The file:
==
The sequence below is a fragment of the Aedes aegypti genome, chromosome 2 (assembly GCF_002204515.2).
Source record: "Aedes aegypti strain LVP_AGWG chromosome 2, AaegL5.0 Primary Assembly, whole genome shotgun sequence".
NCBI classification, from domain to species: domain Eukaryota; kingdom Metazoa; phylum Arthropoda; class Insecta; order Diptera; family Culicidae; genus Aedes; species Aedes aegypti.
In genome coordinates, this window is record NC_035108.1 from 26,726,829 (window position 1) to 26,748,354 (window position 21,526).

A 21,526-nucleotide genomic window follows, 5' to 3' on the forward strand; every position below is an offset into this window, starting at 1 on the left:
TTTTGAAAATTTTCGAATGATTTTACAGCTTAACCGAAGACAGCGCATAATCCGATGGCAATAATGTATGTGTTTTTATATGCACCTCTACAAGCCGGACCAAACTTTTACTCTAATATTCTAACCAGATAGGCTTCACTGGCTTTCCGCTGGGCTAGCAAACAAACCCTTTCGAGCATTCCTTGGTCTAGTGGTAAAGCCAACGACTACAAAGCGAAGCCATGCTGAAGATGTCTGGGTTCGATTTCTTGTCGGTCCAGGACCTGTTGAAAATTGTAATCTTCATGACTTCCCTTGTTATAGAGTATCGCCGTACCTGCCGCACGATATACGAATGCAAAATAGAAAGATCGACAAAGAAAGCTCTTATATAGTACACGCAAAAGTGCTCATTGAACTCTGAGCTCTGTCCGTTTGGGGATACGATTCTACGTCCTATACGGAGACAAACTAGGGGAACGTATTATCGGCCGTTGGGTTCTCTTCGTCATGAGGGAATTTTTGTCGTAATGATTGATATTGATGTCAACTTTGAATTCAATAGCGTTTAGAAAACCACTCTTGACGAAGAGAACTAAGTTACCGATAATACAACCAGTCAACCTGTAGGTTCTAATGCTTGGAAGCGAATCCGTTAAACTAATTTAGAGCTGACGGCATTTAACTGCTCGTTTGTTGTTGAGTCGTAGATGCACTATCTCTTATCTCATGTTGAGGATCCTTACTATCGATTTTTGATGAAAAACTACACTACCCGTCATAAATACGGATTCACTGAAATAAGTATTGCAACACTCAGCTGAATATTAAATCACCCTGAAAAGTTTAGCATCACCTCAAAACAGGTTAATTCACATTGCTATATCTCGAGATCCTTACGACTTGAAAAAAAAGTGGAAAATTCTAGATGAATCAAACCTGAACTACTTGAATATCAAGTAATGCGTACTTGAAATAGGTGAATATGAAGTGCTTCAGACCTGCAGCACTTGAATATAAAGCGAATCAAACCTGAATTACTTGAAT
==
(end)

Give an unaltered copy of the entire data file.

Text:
The sequence below is a fragment of the Aedes aegypti genome, chromosome 2 (assembly GCF_002204515.2).
Source record: "Aedes aegypti strain LVP_AGWG chromosome 2, AaegL5.0 Primary Assembly, whole genome shotgun sequence".
NCBI classification, from domain to species: domain Eukaryota; kingdom Metazoa; phylum Arthropoda; class Insecta; order Diptera; family Culicidae; genus Aedes; species Aedes aegypti.
In genome coordinates, this window is record NC_035108.1 from 26,726,829 (window position 1) to 26,748,354 (window position 21,526).

A 21,526-nucleotide genomic window follows, 5' to 3' on the forward strand; every position below is an offset into this window, starting at 1 on the left:
TTTTGAAAATTTTCGAATGATTTTACAGCTTAACCGAAGACAGCGCATAATCCGATGGCAATAATGTATGTGTTTTTATATGCACCTCTACAAGCCGGACCAAACTTTTACTCTAATATTCTAACCAGATAGGCTTCACTGGCTTTCCGCTGGGCTAGCAAACAAACCCTTTCGAGCATTCCTTGGTCTAGTGGTAAAGCCAACGACTACAAAGCGAAGCCATGCTGAAGATGTCTGGGTTCGATTTCTTGTCGGTCCAGGACCTGTTGAAAATTGTAATCTTCATGACTTCCCTTGTTATAGAGTATCGCCGTACCTGCCGCACGATATACGAATGCAAAATAGAAAGATCGACAAAGAAAGCTCTTATATAGTACACGCAAAAGTGCTCATTGAACTCTGAGCTCTGTCCGTTTGGGGATACGATTCTACGTCCTATACGGAGACAAACTAGGGGAACGTATTATCGGCCGTTGGGTTCTCTTCGTCATGAGGGAATTTTTGTCGTAATGATTGATATTGATGTCAACTTTGAATTCAATAGCGTTTAGAAAACCACTCTTGACGAAGAGAACTAAGTTACCGATAATACAACCAGTCAACCTGTAGGTTCTAATGCTTGGAAGCGAATCCGTTAAACTAATTTAGAGCTGACGGCATTTAACTGCTCGTTTGTTGTTGAGTCGTAGATGCACTATCTCTTATCTCATGTTGAGGATCCTTACTATCGATTTTTGATGAAAAACTACACTACCCGTCATAAATACGGATTCACTGAAATAAGTATTGCAACACTCAGCTGAATATTAAATCACCCTGAAAAGTTTAGCATCACCTCAAAACAGGTTAATTCACATTGCTATATCTCGAGATCCTTACGACTTGAAAAAAAAGTGGAAAATTCTAGATGAATCAAACCTGAACTACTTGAATATCAAGTAATGCGTACTTGAAATAGGTGAATATGAAGTGCTTCAGACCTGCAGCACTTGAATATAAAGCGAATCAAACCTGAATTACTTGAAT